Help on a story idea -- multiple moon systems?
Hi there! So I'm working on a story idea and I had a few thoughts. There are some smart folks in this section (Geoff -- I'm lookin' at you buddy...) and I'd like to get some input on the physics of my proposed home world system.
I'm envisioning a system with a large (>Jupiter-sized) planet with at least two moons (probably more). The two primary moons are a binary system (i.e., orbit each other) that has been captured and now orbit retrograde to the planet similar to Triton/Neptune. I was thinking one would be a little smaller than Earth (maybe Mars-sized?) while the second is a little larger than our Moon. The planet orbits just outside the habitable zone of it's star, but the tidal forces of the moons' orbits generates heat. The larger planet is substantially water and it has enough gravity to maintain some degree of atmosphere. The second is too small to support a permanent atmosphere, but I'm thinking it might have a seasonal one. Any thoughts about moon composition? It's at least carbon based, has some silicates, but has to have a surface of mostly, if not all, water. The smaller could have an ice crust like Europa; do think the larger one would likely be iced over or could it have some open seas as well? Maybe some greenhouse gases to keep it habitable?
So thoughts? This would be a complex, dynamic system. What might keep it stable? I assume another moon; perhaps in a resonant orbit? Anything else? Might there be a combination of orbit eccentricity and resonance between the moons that would keep it stable? If so, any ideas of what that might be specifically? What about radiation from the planet's magnetic field? I suppose the larger of the two could have a molten core that might generate enough of a protective magnetic field; any other possible sources of radiation protection that might exist naturally?
Any flights of imagination, inspiration, or insight you can offer would be most welcome. Other ideas and details are also appreciated. Thanks!!
There are systems we have found with planets several times the size of Jupiter, so a Mars-sized moon wouldn't be prohibited on physical grounds. There are moons that are captured objects, so a captured binary system doesn't seem out of the realm of possibility, provided there was a means of stabilizing their respective orbits.
- PaulaLv 77 years agoFavorite Answer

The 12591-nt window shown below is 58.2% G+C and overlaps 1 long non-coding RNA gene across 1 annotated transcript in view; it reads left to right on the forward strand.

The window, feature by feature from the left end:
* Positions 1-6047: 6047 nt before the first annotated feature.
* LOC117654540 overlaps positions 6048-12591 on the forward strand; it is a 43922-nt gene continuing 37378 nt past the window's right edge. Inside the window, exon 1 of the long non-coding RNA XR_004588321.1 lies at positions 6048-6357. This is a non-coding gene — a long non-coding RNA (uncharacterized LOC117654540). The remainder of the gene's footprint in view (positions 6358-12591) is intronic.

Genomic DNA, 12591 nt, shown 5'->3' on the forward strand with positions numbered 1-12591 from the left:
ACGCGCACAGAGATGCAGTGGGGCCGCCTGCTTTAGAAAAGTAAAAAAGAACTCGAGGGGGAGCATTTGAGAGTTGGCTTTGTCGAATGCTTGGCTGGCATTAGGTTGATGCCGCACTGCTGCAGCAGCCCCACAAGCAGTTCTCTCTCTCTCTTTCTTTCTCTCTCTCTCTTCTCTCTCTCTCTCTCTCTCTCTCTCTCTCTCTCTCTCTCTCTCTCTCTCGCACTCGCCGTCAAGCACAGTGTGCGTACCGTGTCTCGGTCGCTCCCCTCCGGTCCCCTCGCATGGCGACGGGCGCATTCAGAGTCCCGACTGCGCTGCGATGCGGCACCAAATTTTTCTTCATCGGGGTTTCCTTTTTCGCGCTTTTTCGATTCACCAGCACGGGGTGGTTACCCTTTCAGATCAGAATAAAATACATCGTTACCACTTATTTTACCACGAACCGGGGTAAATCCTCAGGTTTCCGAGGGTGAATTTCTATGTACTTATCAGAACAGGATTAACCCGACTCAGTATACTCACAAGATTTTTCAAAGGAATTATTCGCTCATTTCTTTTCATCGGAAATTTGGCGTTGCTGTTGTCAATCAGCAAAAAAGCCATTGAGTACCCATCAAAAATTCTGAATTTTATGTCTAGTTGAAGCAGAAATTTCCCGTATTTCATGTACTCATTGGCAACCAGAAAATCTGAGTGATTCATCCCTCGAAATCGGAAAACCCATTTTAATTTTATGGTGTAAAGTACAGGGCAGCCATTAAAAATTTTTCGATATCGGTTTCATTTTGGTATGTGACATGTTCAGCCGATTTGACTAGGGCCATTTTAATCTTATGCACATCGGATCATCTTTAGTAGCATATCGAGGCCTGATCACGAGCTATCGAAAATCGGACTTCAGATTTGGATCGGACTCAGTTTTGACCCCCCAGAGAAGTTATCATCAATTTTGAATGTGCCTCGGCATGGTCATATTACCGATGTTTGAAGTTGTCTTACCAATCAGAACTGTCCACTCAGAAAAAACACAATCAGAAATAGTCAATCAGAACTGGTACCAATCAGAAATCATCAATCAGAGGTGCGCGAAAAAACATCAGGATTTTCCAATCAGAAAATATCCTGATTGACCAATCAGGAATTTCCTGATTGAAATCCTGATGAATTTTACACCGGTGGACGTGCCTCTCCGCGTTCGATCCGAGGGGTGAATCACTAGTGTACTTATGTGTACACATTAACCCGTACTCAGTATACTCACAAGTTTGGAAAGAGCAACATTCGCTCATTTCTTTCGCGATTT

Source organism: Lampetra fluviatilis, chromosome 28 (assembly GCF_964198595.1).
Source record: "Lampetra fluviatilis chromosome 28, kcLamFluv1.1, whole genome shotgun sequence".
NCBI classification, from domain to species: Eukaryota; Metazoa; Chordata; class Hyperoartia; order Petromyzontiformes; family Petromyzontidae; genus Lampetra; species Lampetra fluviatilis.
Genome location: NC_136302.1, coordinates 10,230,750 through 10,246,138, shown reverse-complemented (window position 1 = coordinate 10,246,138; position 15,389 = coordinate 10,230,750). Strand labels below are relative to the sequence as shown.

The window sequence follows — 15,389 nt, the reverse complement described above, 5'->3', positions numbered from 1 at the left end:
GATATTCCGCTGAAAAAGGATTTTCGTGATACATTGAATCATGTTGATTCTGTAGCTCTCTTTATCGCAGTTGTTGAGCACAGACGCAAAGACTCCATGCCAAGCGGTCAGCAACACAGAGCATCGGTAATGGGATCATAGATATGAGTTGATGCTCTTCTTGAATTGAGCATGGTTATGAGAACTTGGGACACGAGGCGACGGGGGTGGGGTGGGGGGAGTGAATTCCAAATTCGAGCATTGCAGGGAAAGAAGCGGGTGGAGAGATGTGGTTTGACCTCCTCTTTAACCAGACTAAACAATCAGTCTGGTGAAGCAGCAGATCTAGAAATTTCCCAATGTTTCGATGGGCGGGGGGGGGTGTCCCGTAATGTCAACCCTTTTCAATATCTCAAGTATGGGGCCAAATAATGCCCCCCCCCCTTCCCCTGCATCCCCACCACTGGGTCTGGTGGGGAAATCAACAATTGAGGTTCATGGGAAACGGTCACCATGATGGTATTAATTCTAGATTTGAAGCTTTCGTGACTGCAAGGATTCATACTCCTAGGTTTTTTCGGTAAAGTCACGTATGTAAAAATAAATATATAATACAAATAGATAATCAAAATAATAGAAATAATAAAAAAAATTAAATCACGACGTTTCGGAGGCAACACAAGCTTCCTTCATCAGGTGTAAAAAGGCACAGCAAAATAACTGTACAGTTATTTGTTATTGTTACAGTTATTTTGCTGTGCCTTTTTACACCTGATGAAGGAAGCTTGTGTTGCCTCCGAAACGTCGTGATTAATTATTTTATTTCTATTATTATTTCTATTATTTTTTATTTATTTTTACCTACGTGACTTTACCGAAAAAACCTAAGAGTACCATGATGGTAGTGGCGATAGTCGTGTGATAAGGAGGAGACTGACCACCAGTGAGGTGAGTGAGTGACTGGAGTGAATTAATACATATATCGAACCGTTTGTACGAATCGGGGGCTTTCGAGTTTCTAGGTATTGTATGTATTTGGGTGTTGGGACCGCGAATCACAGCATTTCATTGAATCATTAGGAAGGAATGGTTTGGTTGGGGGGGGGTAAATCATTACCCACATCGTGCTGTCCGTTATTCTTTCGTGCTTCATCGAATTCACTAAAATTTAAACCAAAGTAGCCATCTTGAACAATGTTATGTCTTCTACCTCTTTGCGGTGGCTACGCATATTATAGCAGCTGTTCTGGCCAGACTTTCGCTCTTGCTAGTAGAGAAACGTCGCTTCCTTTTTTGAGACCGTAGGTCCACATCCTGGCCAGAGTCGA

It is your story.
So you tell it.
The simplest way of doing it is to "invent physics"
In your solar system physics operates differently -- maybe because it is in a parallel universe . Then you can have anything happening.
But in our solar system :
A planet the size of Mars lacks sufficient gravity and can't hold an atmosphere. --- Thus any water present, in gas, liquid or solid state will evaporate/sublimate and be lost to space.
The dynamics of a planet capturing a moon just don't work out. It is just possible that a single moon could be captured -- and most likely into a retrograde orbit. But the initial pass would need to be just above the cloud tops. The moon would be likely fragmented by tidal forces. A binary system could not possibly be captured intact.
- 7 years ago
I agree that a binary moon system is not outside the realms of possibility, (I especially like your idea of a resonant moon keeping the system stable) but i would suggest that the 2 moons would have to be quite far away from their parent planet. If they were too close, the tidal forces from the parent planet would 'override' the forces of the binary system.
There's nothing to stop you having a planet resembling earth (i.e., big land masses, h20 in ice or liquid form on the surface and a nitrogen/oxygen atmosphere) and using the tidal forces of the parent planet to generate heat by friction , you could have liquid water. But this would, of course, create massive quakes on the planet.
As you mention though, being outside the habitatable zone would most likely mean the planet is iced over!
Greenhouse gasses are a great way to heat up a planet!
The 2 small planets would also, most likely, fall inside the parent's magnetic field (just like Jupiter)
- Steve BLv 77 years ago
It would have thought it's beyond the realms of mathematics for a pair of minor planets in a binary orbit to be 'captured' together, especially if they differ in mass ...
Seems to me more likley that an existing moon would be impacted by a 'minor planet' resulting in both the binary orbit and retrograde motion .... this let's you make one 'metallic core' and the other 'rocky' by some mild hand waving of how the debris from the collision 'collapsed' afterwards to form the two bodies ..
- John WLv 77 years ago
I guess we'll have to leave this to Geoff but keep in mind that the largest moon in our solar system is Ganymede at 2.5% Earth mass, our Moon is 1.2% Earth mass and Mars is 12% Earth mass. You may wish to reconsider the size of your moons.